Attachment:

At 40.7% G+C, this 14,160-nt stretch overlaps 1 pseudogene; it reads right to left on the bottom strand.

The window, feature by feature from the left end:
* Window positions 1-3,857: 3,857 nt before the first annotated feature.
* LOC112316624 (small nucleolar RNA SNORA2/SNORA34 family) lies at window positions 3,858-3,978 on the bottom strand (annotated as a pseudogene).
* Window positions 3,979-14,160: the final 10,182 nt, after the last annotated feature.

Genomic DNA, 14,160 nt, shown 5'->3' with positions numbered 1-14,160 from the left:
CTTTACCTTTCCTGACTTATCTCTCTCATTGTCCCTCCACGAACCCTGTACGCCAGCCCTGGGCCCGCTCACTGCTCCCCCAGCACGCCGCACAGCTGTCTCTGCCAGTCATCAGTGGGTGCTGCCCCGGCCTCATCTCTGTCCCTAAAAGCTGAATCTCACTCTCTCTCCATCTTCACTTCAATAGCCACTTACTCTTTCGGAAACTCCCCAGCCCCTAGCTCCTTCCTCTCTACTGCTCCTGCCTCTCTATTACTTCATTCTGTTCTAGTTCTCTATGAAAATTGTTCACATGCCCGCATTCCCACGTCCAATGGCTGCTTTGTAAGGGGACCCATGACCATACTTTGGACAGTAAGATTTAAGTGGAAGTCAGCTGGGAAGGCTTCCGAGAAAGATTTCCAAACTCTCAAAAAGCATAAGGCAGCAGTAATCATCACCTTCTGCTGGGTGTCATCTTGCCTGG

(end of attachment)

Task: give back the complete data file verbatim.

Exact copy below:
At 40.7% G+C, this 14,160-nt stretch overlaps 1 pseudogene; it reads right to left on the bottom strand.

The window, feature by feature from the left end:
* Window positions 1-3,857: 3,857 nt before the first annotated feature.
* LOC112316624 (small nucleolar RNA SNORA2/SNORA34 family) lies at window positions 3,858-3,978 on the bottom strand (annotated as a pseudogene).
* Window positions 3,979-14,160: the final 10,182 nt, after the last annotated feature.

Genomic DNA, 14,160 nt, shown 5'->3' with positions numbered 1-14,160 from the left:
CTTTACCTTTCCTGACTTATCTCTCTCATTGTCCCTCCACGAACCCTGTACGCCAGCCCTGGGCCCGCTCACTGCTCCCCCAGCACGCCGCACAGCTGTCTCTGCCAGTCATCAGTGGGTGCTGCCCCGGCCTCATCTCTGTCCCTAAAAGCTGAATCTCACTCTCTCTCCATCTTCACTTCAATAGCCACTTACTCTTTCGGAAACTCCCCAGCCCCTAGCTCCTTCCTCTCTACTGCTCCTGCCTCTCTATTACTTCATTCTGTTCTAGTTCTCTATGAAAATTGTTCACATGCCCGCATTCCCACGTCCAATGGCTGCTTTGTAAGGGGACCCATGACCATACTTTGGACAGTAAGATTTAAGTGGAAGTCAGCTGGGAAGGCTTCCGAGAAAGATTTCCAAACTCTCAAAAAGCATAAGGCAGCAGTAATCATCACCTTCTGCTGGGTGTCATCTTGCCTGG